<![CDATA[ IEEE Journal of Selected Topics in Signal Processing - new TOC ]]>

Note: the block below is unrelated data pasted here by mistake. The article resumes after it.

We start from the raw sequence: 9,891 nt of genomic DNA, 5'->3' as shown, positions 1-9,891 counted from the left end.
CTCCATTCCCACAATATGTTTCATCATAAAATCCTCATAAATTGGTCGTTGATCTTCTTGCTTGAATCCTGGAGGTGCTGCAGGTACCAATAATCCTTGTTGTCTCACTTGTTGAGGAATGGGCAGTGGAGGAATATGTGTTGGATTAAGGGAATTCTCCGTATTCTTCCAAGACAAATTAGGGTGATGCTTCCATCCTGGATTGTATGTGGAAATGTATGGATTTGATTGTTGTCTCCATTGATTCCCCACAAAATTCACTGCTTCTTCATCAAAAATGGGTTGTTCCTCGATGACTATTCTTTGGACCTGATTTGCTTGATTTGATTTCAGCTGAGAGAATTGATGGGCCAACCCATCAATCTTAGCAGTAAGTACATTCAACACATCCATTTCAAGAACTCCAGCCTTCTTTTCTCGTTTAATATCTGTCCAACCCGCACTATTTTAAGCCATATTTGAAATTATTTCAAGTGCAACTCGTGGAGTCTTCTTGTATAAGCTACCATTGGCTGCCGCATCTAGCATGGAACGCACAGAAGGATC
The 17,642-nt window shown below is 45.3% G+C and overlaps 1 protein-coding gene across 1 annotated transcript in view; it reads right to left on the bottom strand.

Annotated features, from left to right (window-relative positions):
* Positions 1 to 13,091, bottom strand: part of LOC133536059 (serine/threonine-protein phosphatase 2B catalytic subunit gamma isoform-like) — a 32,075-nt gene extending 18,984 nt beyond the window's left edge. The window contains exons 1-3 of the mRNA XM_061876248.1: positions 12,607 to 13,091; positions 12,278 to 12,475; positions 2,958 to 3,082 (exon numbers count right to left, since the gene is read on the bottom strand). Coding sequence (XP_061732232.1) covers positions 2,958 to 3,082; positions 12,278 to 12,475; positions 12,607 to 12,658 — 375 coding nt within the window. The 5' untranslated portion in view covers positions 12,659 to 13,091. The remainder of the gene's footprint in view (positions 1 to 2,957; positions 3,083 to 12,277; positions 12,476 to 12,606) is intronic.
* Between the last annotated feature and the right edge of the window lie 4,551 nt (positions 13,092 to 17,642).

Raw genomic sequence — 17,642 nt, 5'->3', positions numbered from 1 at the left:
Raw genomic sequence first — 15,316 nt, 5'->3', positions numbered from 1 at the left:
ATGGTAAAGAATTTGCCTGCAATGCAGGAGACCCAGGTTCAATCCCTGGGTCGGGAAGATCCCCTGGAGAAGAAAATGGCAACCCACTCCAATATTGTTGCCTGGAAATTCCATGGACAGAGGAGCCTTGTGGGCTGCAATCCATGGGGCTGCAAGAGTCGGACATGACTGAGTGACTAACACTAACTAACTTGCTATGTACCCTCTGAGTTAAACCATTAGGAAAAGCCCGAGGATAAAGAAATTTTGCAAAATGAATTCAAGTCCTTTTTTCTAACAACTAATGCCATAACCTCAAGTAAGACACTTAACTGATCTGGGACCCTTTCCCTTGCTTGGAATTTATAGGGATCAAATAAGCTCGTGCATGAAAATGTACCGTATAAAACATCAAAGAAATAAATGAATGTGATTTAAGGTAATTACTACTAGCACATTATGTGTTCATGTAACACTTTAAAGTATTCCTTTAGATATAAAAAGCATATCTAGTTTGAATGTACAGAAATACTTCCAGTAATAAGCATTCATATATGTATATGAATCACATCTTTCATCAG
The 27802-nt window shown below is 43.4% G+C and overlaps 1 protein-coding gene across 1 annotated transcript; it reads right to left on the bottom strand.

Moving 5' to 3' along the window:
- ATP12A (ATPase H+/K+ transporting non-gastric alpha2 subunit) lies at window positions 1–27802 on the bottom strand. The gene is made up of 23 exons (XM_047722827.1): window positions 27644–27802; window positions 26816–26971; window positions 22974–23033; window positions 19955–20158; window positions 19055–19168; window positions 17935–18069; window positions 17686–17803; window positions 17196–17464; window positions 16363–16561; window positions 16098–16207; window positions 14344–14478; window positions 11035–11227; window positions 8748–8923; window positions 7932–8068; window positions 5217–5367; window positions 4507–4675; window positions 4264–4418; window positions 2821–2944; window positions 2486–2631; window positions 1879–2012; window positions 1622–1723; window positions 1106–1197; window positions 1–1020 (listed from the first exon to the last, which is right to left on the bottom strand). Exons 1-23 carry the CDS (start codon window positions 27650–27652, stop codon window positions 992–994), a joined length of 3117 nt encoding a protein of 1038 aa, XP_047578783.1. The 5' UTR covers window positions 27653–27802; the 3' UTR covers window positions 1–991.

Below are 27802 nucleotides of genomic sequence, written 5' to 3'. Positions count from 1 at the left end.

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TOC Alert for Publication# 4200690 2016September26<![CDATA[Table of Contents]]>107977978162<![CDATA[Introduction to the Issue on Advanced Signal Processing for Brain Networks]]>10711311133241<![CDATA[Blind Source Separation for Unimodal and Multimodal Brain Networks: A Unifying Framework for Subspace Modeling]]>10711341149851<![CDATA[Bayesian Inference of Task-Based Functional Brain Connectivity Using Markov Chain Monte Carlo Methods]]>10711501159873<![CDATA[Archetypal Analysis for Modeling Multisubject fMRI Data]]>10711601171857<![CDATA[A Combined Static and Dynamic Model for Resting-State Brain Connectivity Networks]]>10711721181673<![CDATA[Network-Based Statistic Show Aberrant Functional Connectivity in Alzheimer's Disease]]>10711821188466<![CDATA[Graph Frequency Analysis of Brain Signals]]>107118912031166<![CDATA[Transmodal Learning of Functional Networks for Alzheimer's Disease Prediction]]>transmodal learning: leveraging a prior from one modality to improve results of another modality on different subjects. A metabolic prior is learned from an independent FDG-PET dataset to improve functional connectivity-based prediction of AD. The prior acts as a regularization of connectivity learning and improves the estimation of discriminative patterns from distinct rs-fMRI datasets. Our approach is a two-stage classification strategy that combines several seed-based connectivity maps to cover a large number of functional networks that identify AD physiopathology. Experimental results show that our transmodal approach increases classification accuracy compared to pure rs-fMRI approaches, without resorting to additional invasive acquisitions. The method successfully recovers brain regions known to be impacted by the disease.]]>10712041213978<![CDATA[Localizing Sources of Brain Disease Progression with Network Diffusion Model]]>107121412251148<![CDATA[Effective Connectivity Analysis in Brain Networks: A GPU-Accelerated Implementation of the Cox Method]]>107122612371601<![CDATA[Hierarchical Coupled-Geometry Analysis for Neuronal Structure and Activity Pattern Discovery]]>107123812535811<![CDATA[MERLiN: Mixture Effect Recovery in Linear Networks]]>causal variables, however, and linear combinations need to be considered. In electroencephalographic studies, for example, one is not interested in establishing cause-effect relationships between electrode signals (the observed variables), but rather between cortical signals (the causal variables) which can be recovered as linear combinations of electrode signals. We introduce Mixture Effect Recovery in Linear Networks (MERLiN), a family of causal inference algorithms that implement a novel means of constructing causal variables from non-causal variables. We demonstrate through application to EEG data how the basic MERLiN algorithm can be extended for application to different (neuroimaging) data modalities. Given an observed linear mixture, the algorithms can recover a causal variable that is a linear effect of another given variable. That is, MERLiN allows us to recover a cortical signal that is affected by activity in a certain brain region, while not being a direct effect of the stimulus. The Python/Matlab implementation for all presented algorithms is available on https://github.com/sweichwald/MERLiN.]]>107125412662859<![CDATA[Identifying Seizure Onset Zone From the Causal Connectivity Inferred Using Directed Information]]>107126712832939<![CDATA[Event-Related Functional Network Identification: Application to EEG Classification]]>107128412941564<![CDATA[Multilinear Discriminant Analysis With Subspace Constraints for Single-Trial Classification of Event-Related Potentials]]>107129513052394<![CDATA[An Informed Multitask Diffusion Adaptation Approach to Study Tremor in Parkinson's Disease]]>10713061314891<![CDATA[Modeling Effective Connectivity in High-Dimensional Cortical Source Signals]]>107131513251051